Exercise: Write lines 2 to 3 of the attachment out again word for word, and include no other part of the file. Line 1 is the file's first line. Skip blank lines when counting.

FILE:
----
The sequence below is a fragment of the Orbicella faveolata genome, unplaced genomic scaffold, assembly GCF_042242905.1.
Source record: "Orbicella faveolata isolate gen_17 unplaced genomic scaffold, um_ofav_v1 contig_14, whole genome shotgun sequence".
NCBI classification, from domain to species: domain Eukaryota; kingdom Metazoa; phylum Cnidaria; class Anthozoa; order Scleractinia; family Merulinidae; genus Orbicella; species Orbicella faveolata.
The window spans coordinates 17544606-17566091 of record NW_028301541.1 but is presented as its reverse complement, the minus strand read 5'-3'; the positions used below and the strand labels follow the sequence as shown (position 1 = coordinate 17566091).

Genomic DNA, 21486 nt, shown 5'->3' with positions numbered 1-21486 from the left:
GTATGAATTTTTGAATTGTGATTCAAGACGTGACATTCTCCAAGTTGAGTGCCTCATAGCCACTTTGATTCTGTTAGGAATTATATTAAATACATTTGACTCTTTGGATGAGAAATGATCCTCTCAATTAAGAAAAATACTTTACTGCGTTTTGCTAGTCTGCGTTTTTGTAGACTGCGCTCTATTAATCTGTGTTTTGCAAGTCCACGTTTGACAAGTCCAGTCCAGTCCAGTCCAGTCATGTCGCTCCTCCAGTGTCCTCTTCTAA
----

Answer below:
Source record: "Orbicella faveolata isolate gen_17 unplaced genomic scaffold, um_ofav_v1 contig_14, whole genome shotgun sequence".
NCBI classification, from domain to species: domain Eukaryota; kingdom Metazoa; phylum Cnidaria; class Anthozoa; order Scleractinia; family Merulinidae; genus Orbicella; species Orbicella faveolata.